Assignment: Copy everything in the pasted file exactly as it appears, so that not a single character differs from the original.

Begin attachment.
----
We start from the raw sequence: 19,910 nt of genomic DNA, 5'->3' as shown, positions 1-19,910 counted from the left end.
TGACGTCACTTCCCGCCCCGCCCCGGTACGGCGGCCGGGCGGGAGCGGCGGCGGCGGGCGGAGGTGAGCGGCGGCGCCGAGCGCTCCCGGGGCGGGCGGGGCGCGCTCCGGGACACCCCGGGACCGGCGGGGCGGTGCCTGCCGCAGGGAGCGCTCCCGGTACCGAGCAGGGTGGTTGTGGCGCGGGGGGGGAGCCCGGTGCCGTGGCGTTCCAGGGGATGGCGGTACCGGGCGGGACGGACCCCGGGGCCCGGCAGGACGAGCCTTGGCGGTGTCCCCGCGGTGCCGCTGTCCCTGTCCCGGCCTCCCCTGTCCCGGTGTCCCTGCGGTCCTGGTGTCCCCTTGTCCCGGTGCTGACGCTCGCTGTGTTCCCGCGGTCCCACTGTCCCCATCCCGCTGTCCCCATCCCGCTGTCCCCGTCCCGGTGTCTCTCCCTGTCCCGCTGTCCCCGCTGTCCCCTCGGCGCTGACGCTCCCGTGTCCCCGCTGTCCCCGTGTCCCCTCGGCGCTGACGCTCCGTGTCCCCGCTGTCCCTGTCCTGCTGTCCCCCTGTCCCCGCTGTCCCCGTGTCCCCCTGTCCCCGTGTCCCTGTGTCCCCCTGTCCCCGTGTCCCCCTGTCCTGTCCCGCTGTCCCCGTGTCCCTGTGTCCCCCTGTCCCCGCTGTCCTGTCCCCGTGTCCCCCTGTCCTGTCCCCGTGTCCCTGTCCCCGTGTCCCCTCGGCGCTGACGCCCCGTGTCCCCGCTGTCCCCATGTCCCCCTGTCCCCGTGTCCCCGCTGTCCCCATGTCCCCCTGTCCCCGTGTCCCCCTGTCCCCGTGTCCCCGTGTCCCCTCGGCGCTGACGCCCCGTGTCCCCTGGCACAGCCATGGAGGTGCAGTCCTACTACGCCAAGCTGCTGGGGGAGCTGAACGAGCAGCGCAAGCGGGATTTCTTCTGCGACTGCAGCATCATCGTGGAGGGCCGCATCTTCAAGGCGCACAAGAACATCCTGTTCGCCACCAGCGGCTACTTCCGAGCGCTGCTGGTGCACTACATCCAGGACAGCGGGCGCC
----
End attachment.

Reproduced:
We start from the raw sequence: 19,910 nt of genomic DNA, 5'->3' as shown, positions 1-19,910 counted from the left end.
TGACGTCACTTCCCGCCCCGCCCCGGTACGGCGGCCGGGCGGGAGCGGCGGCGGCGGGCGGAGGTGAGCGGCGGCGCCGAGCGCTCCCGGGGCGGGCGGGGCGCGCTCCGGGACACCCCGGGACCGGCGGGGCGGTGCCTGCCGCAGGGAGCGCTCCCGGTACCGAGCAGGGTGGTTGTGGCGCGGGGGGGGAGCCCGGTGCCGTGGCGTTCCAGGGGATGGCGGTACCGGGCGGGACGGACCCCGGGGCCCGGCAGGACGAGCCTTGGCGGTGTCCCCGCGGTGCCGCTGTCCCTGTCCCGGCCTCCCCTGTCCCGGTGTCCCTGCGGTCCTGGTGTCCCCTTGTCCCGGTGCTGACGCTCGCTGTGTTCCCGCGGTCCCACTGTCCCCATCCCGCTGTCCCCATCCCGCTGTCCCCGTCCCGGTGTCTCTCCCTGTCCCGCTGTCCCCGCTGTCCCCTCGGCGCTGACGCTCCCGTGTCCCCGCTGTCCCCGTGTCCCCTCGGCGCTGACGCTCCGTGTCCCCGCTGTCCCTGTCCTGCTGTCCCCCTGTCCCCGCTGTCCCCGTGTCCCCCTGTCCCCGTGTCCCTGTGTCCCCCTGTCCCCGTGTCCCCCTGTCCTGTCCCGCTGTCCCCGTGTCCCTGTGTCCCCCTGTCCCCGCTGTCCTGTCCCCGTGTCCCCCTGTCCTGTCCCCGTGTCCCTGTCCCCGTGTCCCCTCGGCGCTGACGCCCCGTGTCCCCGCTGTCCCCATGTCCCCCTGTCCCCGTGTCCCCGCTGTCCCCATGTCCCCCTGTCCCCGTGTCCCCCTGTCCCCGTGTCCCCGTGTCCCCTCGGCGCTGACGCCCCGTGTCCCCTGGCACAGCCATGGAGGTGCAGTCCTACTACGCCAAGCTGCTGGGGGAGCTGAACGAGCAGCGCAAGCGGGATTTCTTCTGCGACTGCAGCATCATCGTGGAGGGCCGCATCTTCAAGGCGCACAAGAACATCCTGTTCGCCACCAGCGGCTACTTCCGAGCGCTGCTGGTGCACTACATCCAGGACAGCGGGCGCC